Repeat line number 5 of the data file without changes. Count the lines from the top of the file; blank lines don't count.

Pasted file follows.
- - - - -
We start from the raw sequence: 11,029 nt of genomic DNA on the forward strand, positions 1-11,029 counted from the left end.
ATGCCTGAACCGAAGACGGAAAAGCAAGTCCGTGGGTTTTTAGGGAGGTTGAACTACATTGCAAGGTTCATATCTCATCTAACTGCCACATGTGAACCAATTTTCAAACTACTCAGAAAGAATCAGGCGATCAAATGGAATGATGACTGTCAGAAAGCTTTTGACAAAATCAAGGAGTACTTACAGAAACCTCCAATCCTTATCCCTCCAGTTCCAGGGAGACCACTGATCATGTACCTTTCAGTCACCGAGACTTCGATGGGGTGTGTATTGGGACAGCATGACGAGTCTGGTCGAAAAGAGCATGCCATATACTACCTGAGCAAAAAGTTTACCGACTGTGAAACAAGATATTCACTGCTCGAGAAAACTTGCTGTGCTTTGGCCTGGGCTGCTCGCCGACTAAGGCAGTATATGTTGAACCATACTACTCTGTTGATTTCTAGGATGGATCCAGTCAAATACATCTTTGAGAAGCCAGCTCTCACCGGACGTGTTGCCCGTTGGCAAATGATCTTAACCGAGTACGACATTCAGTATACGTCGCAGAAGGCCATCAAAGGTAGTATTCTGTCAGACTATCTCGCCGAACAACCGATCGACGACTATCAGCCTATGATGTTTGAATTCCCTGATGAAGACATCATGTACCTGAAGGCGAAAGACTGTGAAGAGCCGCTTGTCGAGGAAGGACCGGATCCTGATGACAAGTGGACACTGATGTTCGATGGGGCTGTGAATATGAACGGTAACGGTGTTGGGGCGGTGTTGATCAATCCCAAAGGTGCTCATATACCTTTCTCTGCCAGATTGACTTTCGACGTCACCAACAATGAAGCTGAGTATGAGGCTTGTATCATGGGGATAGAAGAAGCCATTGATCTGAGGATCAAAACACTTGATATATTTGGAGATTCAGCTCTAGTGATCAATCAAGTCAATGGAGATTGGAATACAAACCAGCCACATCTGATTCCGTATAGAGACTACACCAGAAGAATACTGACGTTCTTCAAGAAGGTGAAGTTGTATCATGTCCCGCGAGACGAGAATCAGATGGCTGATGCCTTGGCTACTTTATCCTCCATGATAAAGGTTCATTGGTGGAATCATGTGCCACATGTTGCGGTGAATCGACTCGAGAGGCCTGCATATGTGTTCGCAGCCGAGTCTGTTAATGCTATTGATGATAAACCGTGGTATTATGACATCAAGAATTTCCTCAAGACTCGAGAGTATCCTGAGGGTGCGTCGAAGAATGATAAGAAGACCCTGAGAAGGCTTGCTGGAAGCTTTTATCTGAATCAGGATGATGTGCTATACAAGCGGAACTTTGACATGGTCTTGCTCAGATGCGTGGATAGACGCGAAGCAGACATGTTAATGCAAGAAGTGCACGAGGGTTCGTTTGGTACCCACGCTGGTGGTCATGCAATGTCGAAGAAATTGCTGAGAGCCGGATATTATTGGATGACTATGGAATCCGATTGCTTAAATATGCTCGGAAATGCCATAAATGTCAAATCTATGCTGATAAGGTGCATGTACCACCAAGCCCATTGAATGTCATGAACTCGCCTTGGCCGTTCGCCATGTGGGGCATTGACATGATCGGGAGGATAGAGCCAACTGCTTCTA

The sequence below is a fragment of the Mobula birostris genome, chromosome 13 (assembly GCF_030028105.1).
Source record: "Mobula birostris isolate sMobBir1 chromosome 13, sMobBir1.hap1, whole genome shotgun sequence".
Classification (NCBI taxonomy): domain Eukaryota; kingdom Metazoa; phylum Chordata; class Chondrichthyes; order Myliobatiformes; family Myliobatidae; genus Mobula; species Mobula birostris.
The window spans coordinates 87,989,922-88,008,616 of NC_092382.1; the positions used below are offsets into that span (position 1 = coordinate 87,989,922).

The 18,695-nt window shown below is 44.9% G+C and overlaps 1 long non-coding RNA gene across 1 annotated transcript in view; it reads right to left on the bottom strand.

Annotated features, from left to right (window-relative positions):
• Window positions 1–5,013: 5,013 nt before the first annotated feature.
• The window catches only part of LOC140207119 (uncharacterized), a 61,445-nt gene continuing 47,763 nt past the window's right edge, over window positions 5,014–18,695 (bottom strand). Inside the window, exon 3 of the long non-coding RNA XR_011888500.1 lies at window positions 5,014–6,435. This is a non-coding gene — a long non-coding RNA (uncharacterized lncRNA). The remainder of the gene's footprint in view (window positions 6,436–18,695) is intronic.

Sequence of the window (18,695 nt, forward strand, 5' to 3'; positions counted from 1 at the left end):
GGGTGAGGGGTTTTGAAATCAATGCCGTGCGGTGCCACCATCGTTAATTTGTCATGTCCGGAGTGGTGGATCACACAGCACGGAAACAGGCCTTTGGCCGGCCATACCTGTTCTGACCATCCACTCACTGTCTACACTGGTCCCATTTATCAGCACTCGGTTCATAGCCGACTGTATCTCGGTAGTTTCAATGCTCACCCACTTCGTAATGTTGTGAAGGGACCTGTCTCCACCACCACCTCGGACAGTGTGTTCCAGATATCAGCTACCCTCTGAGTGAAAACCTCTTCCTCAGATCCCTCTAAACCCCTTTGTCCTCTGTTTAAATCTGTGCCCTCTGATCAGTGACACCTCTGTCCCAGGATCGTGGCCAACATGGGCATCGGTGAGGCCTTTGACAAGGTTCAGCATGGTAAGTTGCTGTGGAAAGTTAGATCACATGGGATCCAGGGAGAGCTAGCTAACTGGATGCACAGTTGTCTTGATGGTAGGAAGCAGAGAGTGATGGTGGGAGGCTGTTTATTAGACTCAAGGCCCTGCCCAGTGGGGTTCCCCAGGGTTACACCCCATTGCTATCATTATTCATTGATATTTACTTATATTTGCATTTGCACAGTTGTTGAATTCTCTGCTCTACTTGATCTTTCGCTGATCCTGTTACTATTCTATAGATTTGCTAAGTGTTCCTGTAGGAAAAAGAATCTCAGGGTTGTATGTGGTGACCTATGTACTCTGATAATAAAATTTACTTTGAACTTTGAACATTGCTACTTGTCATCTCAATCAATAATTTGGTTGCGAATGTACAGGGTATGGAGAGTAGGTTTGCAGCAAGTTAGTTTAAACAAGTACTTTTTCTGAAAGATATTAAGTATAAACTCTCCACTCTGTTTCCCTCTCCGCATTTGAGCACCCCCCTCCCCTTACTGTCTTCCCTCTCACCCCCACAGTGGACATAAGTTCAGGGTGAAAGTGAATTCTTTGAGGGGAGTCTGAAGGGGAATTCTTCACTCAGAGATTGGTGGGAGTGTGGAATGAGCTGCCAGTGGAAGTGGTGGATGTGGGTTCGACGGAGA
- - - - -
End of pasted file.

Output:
Classification (NCBI taxonomy): domain Eukaryota; kingdom Metazoa; phylum Chordata; class Chondrichthyes; order Myliobatiformes; family Myliobatidae; genus Mobula; species Mobula birostris.